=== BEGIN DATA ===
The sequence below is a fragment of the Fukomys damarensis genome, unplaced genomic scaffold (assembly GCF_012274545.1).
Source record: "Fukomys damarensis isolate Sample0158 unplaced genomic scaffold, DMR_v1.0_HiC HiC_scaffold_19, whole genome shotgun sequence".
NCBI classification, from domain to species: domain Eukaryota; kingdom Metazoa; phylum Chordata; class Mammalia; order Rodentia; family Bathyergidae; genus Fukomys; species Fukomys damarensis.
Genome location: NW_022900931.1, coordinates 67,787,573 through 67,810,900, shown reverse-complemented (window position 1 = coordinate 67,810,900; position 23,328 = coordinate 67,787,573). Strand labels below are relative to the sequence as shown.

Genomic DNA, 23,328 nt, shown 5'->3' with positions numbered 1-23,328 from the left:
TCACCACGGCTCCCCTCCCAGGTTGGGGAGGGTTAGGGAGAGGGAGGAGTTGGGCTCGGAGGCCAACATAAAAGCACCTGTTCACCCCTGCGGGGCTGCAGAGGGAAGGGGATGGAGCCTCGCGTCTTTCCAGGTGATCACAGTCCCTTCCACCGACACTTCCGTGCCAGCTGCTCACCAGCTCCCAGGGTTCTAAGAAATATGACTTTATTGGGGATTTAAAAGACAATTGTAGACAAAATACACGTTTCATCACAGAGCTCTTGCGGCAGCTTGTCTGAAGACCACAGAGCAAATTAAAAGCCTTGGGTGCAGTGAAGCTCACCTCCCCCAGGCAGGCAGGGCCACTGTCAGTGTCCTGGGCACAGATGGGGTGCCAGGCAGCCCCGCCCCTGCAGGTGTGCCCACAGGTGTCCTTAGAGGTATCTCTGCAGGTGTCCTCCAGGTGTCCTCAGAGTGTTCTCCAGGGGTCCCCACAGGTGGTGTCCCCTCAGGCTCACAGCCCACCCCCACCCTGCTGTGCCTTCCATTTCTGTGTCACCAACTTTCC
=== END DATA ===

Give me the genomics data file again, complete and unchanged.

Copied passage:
The sequence below is a fragment of the Fukomys damarensis genome, unplaced genomic scaffold (assembly GCF_012274545.1).
Source record: "Fukomys damarensis isolate Sample0158 unplaced genomic scaffold, DMR_v1.0_HiC HiC_scaffold_19, whole genome shotgun sequence".
NCBI classification, from domain to species: domain Eukaryota; kingdom Metazoa; phylum Chordata; class Mammalia; order Rodentia; family Bathyergidae; genus Fukomys; species Fukomys damarensis.
Genome location: NW_022900931.1, coordinates 67,787,573 through 67,810,900, shown reverse-complemented (window position 1 = coordinate 67,810,900; position 23,328 = coordinate 67,787,573). Strand labels below are relative to the sequence as shown.

Genomic DNA, 23,328 nt, shown 5'->3' with positions numbered 1-23,328 from the left:
TCACCACGGCTCCCCTCCCAGGTTGGGGAGGGTTAGGGAGAGGGAGGAGTTGGGCTCGGAGGCCAACATAAAAGCACCTGTTCACCCCTGCGGGGCTGCAGAGGGAAGGGGATGGAGCCTCGCGTCTTTCCAGGTGATCACAGTCCCTTCCACCGACACTTCCGTGCCAGCTGCTCACCAGCTCCCAGGGTTCTAAGAAATATGACTTTATTGGGGATTTAAAAGACAATTGTAGACAAAATACACGTTTCATCACAGAGCTCTTGCGGCAGCTTGTCTGAAGACCACAGAGCAAATTAAAAGCCTTGGGTGCAGTGAAGCTCACCTCCCCCAGGCAGGCAGGGCCACTGTCAGTGTCCTGGGCACAGATGGGGTGCCAGGCAGCCCCGCCCCTGCAGGTGTGCCCACAGGTGTCCTTAGAGGTATCTCTGCAGGTGTCCTCCAGGTGTCCTCAGAGTGTTCTCCAGGGGTCCCCACAGGTGGTGTCCCCTCAGGCTCACAGCCCACCCCCACCCTGCTGTGCCTTCCATTTCTGTGTCACCAACTTTCC